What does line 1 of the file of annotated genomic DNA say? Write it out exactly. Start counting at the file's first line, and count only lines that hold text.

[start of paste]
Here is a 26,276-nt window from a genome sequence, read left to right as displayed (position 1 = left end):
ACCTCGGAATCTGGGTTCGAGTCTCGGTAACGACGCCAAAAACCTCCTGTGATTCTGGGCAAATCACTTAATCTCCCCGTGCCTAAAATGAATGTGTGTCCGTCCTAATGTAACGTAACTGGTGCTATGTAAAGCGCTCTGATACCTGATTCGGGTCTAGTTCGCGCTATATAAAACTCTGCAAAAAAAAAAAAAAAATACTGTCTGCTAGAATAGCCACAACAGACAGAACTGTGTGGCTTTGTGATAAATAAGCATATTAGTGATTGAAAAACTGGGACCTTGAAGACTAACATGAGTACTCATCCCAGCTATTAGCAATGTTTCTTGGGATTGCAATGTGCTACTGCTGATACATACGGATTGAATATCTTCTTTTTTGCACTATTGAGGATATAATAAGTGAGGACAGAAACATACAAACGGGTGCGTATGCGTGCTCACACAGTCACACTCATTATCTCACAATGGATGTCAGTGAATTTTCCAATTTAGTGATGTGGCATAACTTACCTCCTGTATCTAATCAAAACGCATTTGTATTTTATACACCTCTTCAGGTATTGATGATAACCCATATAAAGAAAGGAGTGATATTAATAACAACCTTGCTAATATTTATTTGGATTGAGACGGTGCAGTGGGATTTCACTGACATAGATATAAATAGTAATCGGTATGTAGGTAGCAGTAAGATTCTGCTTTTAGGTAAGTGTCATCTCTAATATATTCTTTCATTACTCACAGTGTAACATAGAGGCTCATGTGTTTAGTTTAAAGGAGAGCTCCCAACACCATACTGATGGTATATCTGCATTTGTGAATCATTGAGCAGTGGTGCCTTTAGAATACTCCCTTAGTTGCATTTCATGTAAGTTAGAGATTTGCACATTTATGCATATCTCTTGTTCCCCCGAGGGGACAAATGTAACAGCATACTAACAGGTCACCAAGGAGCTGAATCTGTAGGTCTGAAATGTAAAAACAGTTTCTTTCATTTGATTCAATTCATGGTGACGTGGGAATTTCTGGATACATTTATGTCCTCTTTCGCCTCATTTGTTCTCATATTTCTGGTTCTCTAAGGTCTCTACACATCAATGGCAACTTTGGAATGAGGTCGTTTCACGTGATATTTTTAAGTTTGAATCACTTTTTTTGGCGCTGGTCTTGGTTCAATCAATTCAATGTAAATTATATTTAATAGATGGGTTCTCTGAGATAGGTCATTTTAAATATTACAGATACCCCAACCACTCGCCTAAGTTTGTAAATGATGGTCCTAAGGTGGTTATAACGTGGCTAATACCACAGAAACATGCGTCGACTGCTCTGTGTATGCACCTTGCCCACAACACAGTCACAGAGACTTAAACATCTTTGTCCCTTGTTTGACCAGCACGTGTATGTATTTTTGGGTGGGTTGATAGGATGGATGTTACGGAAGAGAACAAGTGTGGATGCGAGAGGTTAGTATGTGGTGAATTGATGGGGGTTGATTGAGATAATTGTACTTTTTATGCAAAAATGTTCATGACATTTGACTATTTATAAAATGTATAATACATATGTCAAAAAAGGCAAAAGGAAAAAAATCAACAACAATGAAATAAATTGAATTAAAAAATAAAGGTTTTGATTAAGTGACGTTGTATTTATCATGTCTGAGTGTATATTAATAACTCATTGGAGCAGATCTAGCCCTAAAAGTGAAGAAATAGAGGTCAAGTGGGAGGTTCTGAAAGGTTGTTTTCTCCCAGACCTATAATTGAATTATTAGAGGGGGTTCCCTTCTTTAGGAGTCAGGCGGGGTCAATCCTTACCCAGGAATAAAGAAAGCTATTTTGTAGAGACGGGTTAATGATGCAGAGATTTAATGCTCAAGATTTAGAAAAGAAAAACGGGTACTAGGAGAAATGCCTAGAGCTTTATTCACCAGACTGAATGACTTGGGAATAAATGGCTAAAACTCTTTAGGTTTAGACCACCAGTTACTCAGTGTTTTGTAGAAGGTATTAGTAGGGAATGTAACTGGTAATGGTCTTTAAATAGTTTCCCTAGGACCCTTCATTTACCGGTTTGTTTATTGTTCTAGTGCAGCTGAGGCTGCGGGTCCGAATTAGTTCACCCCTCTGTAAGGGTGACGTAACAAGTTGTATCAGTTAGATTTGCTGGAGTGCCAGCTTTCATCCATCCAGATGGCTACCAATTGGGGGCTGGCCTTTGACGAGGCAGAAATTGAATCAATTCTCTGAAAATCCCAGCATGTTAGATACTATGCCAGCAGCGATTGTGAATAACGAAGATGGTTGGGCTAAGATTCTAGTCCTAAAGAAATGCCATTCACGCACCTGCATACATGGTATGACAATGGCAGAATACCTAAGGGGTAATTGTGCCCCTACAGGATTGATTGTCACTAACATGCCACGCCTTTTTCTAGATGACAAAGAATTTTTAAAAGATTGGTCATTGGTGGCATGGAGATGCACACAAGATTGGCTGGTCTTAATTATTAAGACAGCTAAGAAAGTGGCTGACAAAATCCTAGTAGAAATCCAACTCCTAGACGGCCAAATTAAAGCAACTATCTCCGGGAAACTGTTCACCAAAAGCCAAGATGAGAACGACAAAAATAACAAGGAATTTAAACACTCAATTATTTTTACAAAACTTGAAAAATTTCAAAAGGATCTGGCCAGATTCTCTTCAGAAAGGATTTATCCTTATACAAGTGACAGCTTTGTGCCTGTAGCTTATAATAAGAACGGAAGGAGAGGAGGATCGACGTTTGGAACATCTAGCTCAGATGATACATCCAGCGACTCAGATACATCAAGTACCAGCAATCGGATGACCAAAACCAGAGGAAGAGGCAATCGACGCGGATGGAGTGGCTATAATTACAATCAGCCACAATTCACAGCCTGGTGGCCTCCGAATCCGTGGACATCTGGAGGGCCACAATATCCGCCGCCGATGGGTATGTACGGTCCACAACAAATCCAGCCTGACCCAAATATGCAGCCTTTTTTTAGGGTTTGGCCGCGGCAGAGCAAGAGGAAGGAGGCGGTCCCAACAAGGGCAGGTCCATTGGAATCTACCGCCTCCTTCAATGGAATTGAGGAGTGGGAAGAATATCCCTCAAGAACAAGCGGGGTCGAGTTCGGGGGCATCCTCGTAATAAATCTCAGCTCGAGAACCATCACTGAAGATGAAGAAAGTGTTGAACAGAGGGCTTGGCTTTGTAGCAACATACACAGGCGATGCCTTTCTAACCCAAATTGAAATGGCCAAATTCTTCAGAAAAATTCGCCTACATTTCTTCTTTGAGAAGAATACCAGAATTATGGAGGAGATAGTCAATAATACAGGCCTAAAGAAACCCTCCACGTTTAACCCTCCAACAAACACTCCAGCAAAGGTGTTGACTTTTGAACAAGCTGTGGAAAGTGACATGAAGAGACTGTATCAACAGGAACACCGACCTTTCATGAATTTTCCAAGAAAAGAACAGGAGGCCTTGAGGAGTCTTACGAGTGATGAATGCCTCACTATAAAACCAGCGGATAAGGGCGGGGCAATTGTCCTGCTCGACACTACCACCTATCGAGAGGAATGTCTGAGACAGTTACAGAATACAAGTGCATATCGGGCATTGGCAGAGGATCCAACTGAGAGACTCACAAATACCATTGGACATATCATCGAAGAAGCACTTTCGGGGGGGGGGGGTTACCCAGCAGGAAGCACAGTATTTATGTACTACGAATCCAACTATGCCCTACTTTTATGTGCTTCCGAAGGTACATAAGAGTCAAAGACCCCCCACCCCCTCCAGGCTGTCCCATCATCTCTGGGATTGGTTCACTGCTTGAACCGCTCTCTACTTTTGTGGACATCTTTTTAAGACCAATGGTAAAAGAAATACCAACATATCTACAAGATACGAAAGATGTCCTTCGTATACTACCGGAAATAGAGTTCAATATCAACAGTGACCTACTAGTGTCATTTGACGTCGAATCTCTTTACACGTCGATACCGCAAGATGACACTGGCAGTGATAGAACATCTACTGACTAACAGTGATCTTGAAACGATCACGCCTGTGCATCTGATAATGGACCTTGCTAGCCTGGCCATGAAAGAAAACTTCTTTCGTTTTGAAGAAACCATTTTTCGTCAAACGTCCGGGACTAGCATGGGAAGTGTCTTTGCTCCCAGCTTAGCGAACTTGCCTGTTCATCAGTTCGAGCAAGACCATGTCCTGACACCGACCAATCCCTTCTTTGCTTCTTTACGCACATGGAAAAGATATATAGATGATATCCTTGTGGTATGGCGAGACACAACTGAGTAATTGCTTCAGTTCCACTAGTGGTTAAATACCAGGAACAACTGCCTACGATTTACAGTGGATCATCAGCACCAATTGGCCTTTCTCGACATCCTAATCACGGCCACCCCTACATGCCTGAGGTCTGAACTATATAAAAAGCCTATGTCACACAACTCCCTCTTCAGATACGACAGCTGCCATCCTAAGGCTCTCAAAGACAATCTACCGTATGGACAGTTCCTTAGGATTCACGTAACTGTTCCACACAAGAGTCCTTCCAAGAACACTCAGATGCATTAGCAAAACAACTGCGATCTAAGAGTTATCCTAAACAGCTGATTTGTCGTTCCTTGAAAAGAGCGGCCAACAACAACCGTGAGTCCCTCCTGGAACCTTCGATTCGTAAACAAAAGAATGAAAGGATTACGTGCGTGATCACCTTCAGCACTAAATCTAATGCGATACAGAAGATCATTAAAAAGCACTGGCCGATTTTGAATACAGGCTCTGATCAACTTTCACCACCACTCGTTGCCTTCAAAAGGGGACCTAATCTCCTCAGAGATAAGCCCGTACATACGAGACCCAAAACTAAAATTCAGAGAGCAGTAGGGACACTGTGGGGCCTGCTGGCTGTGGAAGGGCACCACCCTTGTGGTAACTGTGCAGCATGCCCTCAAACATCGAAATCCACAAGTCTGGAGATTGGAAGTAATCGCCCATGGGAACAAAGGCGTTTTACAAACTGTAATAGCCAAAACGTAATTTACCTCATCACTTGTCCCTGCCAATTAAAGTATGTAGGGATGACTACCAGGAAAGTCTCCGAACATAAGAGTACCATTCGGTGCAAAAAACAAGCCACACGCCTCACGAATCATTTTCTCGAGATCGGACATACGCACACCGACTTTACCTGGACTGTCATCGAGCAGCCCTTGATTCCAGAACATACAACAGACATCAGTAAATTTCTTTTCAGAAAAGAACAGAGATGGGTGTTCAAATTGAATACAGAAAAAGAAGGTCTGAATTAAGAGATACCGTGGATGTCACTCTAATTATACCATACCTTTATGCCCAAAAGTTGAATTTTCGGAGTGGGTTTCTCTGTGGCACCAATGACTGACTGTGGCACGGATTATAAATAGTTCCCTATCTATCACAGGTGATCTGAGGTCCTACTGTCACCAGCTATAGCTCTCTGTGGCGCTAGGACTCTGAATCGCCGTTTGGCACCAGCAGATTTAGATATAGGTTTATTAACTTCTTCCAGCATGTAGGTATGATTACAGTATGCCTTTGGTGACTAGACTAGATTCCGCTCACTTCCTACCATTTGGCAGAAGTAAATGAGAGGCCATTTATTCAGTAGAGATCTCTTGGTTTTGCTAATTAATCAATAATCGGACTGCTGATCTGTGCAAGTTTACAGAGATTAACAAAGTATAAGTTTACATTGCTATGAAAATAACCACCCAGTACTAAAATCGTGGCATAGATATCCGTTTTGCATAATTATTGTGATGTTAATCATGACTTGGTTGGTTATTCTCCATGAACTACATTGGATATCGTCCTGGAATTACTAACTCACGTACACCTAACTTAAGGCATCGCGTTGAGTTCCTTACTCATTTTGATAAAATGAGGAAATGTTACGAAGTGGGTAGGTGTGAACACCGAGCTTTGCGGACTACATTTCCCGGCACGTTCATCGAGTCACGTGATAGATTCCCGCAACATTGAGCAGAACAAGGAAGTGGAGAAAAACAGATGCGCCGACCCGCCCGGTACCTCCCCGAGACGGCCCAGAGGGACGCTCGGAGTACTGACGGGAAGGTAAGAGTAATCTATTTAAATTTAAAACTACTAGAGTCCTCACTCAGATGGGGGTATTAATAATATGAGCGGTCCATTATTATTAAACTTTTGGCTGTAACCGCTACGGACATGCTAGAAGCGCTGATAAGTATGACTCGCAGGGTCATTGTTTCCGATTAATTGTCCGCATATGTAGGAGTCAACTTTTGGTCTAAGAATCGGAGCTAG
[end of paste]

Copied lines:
Here is a 26,276-nt window from a genome sequence, read left to right as displayed (position 1 = left end):